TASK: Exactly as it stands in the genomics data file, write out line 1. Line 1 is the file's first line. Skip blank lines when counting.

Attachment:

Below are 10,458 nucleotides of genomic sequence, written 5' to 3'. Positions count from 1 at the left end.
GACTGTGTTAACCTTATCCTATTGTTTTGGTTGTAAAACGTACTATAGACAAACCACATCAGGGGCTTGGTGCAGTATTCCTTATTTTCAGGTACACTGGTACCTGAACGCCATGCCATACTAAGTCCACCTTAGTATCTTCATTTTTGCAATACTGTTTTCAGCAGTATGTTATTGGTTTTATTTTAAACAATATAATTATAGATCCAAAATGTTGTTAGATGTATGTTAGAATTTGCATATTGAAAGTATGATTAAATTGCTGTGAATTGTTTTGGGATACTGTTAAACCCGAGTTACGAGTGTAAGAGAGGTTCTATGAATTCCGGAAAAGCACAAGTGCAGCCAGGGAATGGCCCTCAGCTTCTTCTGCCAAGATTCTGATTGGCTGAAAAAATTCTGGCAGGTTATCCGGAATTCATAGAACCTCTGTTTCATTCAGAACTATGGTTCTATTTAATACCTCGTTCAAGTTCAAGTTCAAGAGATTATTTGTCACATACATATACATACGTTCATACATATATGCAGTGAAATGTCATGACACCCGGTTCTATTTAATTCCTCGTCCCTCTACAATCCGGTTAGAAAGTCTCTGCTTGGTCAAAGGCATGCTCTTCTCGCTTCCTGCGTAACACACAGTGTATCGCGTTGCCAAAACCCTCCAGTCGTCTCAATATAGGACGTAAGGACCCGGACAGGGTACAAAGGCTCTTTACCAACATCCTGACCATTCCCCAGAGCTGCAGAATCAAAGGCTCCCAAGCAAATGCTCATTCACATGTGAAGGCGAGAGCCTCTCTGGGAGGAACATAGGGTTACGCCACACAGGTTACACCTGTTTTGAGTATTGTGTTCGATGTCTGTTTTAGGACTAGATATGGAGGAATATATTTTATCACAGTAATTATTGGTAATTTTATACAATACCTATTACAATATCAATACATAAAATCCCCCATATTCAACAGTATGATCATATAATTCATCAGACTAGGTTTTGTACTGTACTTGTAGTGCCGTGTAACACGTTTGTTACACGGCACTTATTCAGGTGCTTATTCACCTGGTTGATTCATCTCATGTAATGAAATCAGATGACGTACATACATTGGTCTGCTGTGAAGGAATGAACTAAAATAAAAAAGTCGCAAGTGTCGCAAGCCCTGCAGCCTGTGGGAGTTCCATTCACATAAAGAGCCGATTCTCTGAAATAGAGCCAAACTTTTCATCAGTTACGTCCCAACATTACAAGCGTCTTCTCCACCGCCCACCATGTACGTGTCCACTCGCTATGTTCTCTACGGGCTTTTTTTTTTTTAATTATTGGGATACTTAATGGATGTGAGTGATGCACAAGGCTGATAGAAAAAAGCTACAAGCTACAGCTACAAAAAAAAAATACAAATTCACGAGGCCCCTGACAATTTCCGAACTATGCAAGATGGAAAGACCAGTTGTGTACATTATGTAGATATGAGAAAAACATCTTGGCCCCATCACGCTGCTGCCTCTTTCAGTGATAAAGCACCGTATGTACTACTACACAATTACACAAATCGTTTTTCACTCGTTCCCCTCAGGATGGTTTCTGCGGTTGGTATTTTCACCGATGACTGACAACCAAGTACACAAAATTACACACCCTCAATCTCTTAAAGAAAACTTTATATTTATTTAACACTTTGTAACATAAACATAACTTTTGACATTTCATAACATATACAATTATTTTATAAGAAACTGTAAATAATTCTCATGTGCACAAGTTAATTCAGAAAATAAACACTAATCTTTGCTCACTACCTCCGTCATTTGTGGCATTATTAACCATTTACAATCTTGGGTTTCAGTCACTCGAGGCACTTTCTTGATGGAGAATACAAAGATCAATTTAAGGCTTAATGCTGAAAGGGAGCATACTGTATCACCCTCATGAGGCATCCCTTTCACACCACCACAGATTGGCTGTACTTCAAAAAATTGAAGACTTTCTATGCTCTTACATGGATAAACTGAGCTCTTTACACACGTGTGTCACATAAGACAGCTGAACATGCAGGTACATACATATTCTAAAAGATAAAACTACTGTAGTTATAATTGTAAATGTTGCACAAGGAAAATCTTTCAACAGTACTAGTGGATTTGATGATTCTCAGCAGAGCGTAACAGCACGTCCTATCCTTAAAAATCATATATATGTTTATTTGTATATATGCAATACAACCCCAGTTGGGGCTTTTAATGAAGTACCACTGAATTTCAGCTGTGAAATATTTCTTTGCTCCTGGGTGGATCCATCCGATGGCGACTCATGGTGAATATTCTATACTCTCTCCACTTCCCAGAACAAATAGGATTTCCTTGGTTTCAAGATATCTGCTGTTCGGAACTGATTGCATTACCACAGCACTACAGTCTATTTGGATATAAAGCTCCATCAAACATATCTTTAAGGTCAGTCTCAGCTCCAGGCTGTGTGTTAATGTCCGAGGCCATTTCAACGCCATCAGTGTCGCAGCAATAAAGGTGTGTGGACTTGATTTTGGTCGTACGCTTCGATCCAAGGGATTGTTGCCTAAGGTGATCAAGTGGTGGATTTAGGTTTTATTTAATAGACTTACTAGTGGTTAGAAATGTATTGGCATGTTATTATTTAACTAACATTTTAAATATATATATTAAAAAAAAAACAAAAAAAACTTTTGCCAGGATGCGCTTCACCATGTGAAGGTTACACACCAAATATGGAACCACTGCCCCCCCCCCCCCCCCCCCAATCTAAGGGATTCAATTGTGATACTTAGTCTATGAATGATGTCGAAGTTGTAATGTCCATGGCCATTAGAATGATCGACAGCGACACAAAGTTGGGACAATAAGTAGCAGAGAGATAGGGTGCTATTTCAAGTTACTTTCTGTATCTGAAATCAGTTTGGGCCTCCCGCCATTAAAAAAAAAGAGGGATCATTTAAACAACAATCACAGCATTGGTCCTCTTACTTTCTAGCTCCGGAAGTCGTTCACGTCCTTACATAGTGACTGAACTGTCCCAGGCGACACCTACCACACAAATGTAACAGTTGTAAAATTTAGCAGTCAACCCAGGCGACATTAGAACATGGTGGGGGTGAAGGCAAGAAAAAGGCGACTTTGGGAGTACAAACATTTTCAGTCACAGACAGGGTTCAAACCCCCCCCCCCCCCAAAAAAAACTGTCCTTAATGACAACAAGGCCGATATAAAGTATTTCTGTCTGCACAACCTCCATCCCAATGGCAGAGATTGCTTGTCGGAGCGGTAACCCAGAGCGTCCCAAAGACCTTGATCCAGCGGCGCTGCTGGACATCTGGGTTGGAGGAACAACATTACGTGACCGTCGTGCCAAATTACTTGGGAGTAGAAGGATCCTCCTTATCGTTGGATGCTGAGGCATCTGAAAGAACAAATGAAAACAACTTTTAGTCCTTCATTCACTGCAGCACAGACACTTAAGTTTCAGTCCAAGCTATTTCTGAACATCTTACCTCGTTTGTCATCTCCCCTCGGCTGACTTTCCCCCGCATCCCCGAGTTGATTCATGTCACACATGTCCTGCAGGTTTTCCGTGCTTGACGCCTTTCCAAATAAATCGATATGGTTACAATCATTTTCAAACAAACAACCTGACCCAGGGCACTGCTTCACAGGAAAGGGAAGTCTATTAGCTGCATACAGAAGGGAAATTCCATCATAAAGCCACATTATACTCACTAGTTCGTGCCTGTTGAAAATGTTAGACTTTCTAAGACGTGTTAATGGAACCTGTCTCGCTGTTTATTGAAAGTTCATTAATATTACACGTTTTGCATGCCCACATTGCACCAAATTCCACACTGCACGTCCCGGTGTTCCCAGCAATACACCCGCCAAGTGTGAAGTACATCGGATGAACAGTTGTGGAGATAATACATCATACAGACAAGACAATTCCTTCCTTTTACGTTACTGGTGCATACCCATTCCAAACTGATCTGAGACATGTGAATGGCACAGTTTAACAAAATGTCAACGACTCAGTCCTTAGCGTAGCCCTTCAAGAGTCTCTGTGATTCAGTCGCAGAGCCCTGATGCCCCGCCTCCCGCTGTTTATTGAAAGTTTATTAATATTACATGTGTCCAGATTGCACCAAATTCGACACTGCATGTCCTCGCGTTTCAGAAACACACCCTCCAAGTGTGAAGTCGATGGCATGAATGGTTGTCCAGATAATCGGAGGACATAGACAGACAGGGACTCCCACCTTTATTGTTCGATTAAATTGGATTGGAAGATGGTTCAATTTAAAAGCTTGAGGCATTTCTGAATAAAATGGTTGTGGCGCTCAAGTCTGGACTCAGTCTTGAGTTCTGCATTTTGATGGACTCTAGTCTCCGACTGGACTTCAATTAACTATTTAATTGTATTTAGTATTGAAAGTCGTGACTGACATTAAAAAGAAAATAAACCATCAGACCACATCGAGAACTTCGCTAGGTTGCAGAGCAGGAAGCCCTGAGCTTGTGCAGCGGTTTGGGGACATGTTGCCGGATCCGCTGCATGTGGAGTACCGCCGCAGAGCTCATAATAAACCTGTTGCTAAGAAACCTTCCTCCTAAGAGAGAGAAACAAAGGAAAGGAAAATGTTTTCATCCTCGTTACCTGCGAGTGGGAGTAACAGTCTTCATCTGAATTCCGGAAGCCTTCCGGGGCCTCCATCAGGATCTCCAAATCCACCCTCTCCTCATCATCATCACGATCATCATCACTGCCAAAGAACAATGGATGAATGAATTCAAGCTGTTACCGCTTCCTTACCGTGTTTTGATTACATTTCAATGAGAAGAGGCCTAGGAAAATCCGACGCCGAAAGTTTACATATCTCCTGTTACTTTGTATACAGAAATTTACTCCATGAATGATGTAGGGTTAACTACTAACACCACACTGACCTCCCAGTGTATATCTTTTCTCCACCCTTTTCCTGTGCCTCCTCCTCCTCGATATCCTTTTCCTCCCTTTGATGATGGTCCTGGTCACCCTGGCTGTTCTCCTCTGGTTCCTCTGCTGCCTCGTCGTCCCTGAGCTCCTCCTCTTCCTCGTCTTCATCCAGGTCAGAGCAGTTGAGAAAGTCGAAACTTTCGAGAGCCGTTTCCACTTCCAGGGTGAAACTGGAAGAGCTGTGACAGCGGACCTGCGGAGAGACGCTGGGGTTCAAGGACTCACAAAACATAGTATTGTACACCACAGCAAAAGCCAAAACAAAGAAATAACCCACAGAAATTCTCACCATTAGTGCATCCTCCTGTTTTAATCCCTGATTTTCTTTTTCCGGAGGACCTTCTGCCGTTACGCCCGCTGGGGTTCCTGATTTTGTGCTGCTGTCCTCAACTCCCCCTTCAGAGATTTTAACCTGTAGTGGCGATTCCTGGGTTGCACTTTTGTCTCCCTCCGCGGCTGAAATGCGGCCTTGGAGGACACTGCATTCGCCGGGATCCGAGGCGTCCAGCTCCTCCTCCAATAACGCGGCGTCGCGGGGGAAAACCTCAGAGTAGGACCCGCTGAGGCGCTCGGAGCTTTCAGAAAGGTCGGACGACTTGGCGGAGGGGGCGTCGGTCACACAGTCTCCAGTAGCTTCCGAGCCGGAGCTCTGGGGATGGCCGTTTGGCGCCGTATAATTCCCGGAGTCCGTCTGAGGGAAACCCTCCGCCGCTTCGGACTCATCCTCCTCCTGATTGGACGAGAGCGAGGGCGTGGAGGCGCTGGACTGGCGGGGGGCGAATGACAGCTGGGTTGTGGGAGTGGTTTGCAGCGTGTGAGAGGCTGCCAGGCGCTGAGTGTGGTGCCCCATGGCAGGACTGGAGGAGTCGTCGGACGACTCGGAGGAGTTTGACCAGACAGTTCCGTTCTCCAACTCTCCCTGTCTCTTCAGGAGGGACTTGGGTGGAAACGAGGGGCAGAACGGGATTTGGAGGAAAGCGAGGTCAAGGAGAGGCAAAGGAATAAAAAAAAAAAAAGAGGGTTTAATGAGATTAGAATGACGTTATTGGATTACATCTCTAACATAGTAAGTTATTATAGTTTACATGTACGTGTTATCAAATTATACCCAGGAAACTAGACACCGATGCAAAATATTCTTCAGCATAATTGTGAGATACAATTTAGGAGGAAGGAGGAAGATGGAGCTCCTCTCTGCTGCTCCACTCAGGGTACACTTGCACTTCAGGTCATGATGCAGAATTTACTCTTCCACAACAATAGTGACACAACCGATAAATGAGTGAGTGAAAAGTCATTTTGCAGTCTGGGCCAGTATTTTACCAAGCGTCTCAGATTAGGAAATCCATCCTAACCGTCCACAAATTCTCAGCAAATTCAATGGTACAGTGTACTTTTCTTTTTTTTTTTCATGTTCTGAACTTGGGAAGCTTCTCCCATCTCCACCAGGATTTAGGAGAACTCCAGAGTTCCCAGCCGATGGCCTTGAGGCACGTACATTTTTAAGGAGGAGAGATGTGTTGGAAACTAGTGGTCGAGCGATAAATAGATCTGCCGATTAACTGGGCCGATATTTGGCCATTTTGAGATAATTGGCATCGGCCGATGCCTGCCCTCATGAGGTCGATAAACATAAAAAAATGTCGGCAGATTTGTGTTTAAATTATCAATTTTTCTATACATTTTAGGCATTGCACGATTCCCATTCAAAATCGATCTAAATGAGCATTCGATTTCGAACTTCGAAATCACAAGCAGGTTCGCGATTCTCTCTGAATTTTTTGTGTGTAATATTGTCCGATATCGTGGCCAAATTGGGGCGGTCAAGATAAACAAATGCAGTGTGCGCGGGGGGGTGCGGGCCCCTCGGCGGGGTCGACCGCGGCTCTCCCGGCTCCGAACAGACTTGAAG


Below are 10,458 nucleotides of genomic sequence, written 5' to 3'. Positions count from 1 at the left end.